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C++ Inline Functions: The Complete Guide

Inline functions are a great way to define small functions whose execution time is less than the time it takes to transit the control from the called function to the calling function. 

C++ Inline Function

The inline function in C++ substitutes the function code that is to be executed in the main program code itself in the place where it is called. So it automatically eliminates the time it takes to switch the control from the called function to the main program, making the whole program much more efficient.


See the following syntax.

inline return_valuetype function_name()
  //function definition;


See the following code example.

inline int add(int a, int b)
  int sum=0;
  sum=a + b;
  return sum;

Problem with Small Functions

When we use small functions for pretty small tasks in our program, they take almost negligible time to execute the commands.

Instead, it takes more time to take the execution control from the function call statement in the main() function to the function definition and get it back to the next statement after the function call statement. 

But functions are necessary to make the program modular. So the workaround for this is the inline functions. They eliminate the time compiler takes to move the execution control.

They do so by placing the function definition from where it is defined to the point where the function call statement is made, in line with the main program like the general code during the compilation time.

Program to declare inline functions

See the following program.

#include <iostream> 
using namespace std; 

inline int function(int a, int b) 
    int equation;
    equation=a*a + b*b;
    return equation;
int main() 
{   int p,q;
    cout << "The value of the equation is: " << function(p,q) << endl; 
    return 0; 

See the following output.


C++ Inline Functions Example

Advantages of Using Inline Functions

Saves Push/Pop operations

Functions have separate copies of variables for them with local scope, and they need to be passed/ returned to the main function after the execution of the function. It saves the system’s time to first the values in local variables and then pass it over to the global ones. Instead of inline functions, since they are a part of the main program, the values are directly stored in the global variables.

Beneficial for Embedded systems

Inline functions are great to run embedded system programs. However, they hold too little memory with limited hardware to store software files. Inline functions make the compiled file (ready to be executed) small in size compared to those made using standard function definition.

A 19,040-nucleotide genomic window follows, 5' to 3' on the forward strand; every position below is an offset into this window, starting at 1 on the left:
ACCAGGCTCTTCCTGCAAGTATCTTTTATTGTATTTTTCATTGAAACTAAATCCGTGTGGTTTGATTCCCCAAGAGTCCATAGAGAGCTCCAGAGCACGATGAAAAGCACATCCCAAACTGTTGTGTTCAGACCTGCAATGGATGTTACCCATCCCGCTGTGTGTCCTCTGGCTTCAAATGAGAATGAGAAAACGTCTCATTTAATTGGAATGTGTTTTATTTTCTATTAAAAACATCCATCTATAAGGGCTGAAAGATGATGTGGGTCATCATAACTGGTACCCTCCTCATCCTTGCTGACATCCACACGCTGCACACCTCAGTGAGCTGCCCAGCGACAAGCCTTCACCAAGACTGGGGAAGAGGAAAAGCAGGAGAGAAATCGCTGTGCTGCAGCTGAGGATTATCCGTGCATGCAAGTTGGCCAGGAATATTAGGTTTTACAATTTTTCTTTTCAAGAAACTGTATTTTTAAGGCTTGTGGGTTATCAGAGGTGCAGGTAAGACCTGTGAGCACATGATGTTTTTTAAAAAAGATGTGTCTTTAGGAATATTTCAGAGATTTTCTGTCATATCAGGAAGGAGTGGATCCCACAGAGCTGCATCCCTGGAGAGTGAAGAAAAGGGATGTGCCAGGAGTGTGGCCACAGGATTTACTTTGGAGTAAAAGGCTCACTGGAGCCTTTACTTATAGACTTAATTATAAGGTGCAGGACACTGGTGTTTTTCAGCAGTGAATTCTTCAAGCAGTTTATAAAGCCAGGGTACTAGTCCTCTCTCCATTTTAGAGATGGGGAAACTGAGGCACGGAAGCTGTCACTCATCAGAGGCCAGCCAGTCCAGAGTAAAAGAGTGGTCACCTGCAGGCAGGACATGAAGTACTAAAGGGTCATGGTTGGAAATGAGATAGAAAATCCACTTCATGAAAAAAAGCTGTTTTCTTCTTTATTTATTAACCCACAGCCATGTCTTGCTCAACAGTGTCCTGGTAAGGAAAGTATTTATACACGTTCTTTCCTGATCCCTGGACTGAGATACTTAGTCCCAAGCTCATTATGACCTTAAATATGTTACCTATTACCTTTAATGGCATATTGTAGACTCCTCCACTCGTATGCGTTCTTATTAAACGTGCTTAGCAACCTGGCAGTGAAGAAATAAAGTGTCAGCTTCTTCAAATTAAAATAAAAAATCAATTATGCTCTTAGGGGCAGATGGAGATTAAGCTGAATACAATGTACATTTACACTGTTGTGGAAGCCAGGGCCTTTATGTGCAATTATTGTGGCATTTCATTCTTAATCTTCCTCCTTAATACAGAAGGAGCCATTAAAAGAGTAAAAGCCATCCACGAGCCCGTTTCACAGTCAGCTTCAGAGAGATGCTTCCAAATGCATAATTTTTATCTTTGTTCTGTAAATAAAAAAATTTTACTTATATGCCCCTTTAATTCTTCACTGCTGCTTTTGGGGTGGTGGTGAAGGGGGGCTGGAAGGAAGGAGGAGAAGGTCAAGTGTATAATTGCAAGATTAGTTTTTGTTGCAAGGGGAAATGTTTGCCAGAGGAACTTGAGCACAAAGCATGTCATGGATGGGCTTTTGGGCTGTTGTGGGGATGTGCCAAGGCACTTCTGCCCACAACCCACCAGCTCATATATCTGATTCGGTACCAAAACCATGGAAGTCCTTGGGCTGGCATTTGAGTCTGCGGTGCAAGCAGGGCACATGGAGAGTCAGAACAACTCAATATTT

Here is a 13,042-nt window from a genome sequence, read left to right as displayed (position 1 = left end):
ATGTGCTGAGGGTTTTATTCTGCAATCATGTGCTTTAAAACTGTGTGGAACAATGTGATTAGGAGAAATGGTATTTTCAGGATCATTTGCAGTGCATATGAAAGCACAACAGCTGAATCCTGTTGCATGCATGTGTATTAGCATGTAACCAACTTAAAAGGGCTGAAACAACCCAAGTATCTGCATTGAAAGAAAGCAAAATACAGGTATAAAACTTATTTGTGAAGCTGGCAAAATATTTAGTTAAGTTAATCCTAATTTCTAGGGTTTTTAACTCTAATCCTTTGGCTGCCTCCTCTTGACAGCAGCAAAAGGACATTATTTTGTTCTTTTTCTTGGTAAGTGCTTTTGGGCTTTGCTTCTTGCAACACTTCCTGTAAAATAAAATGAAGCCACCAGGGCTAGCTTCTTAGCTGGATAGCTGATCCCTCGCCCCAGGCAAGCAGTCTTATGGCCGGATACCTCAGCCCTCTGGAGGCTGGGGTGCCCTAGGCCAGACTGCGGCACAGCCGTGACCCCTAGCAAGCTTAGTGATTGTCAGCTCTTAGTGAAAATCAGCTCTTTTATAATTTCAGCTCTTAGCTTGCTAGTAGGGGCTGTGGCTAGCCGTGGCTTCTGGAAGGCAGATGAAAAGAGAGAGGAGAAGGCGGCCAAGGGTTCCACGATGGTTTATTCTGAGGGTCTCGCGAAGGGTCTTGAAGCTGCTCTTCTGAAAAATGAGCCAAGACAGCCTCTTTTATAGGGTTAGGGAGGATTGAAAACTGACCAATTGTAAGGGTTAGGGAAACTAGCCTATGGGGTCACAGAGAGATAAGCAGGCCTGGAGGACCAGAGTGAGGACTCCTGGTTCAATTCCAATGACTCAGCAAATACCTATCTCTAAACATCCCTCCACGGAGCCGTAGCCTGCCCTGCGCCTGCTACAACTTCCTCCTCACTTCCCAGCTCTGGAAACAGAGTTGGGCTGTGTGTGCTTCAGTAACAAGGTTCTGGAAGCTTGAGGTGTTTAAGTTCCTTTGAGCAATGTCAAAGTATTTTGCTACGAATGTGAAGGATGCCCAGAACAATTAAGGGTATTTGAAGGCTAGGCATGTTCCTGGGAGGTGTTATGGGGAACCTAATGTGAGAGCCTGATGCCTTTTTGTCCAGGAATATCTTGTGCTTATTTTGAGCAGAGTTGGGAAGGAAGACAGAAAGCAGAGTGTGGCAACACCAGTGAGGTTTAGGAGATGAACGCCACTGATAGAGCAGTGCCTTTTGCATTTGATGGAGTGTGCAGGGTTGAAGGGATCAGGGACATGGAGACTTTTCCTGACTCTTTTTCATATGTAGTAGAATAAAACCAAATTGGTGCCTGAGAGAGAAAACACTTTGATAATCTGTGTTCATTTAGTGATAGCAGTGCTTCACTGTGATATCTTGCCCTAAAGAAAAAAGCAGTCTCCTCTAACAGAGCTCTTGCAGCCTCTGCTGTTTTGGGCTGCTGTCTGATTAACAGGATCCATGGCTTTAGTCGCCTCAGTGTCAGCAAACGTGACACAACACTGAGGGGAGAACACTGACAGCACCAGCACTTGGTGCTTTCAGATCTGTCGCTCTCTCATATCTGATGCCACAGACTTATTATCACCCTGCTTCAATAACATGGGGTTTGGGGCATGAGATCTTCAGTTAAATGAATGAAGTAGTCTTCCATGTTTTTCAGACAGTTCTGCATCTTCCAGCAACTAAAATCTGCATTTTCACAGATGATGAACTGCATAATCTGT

It makes the program more optimized.

When the compiler compiles the program, it automatically improves the flow inside the main() function to make the program efficient. But this is not the case with the functions defined inside the main() function. Instead, using the inline function, we transfer the function definition to the main() function as it is written initially there. Hence, the compiler improves that piece of code and makes the program more efficient.

Disadvantages of Using Inline Functions

Requires additional memory registers

One major disadvantage of using inline functions is the number of extra memory registers at once. With standard function calls, the memory registers used for the function definition get freed up when it returns to the main() function.

Since the inline function is executed with the main() function itself, the registers are used simultaneously. And if the amount of variables declared is more than the registers available, it takes a significant portion of time for the program to get executed. 

Increases the size of the executable file

The thing with inline functions is that it increases code redundancy. When the compiler compiles the program, the inline function definition is placed in the main() program anywhere it is called.

So if you have made too many inline function calls, the function definition will be introduced in the main() program at many places, thereby increasing the size of the executable file and decreasing the efficiency of the program.

Increases the compilation time

If any change has to be made in the program, it must be recompiled. With standard function definitions, the changes in the function definitions are compiled only once where they are declared, but with inline functions.

Since the code is mentioned many times in the main() function, it is compiled every time in the program. Therefore, various compilations of the same definition add up and increase the compilation time of the program.

That’s it for this tutorial.

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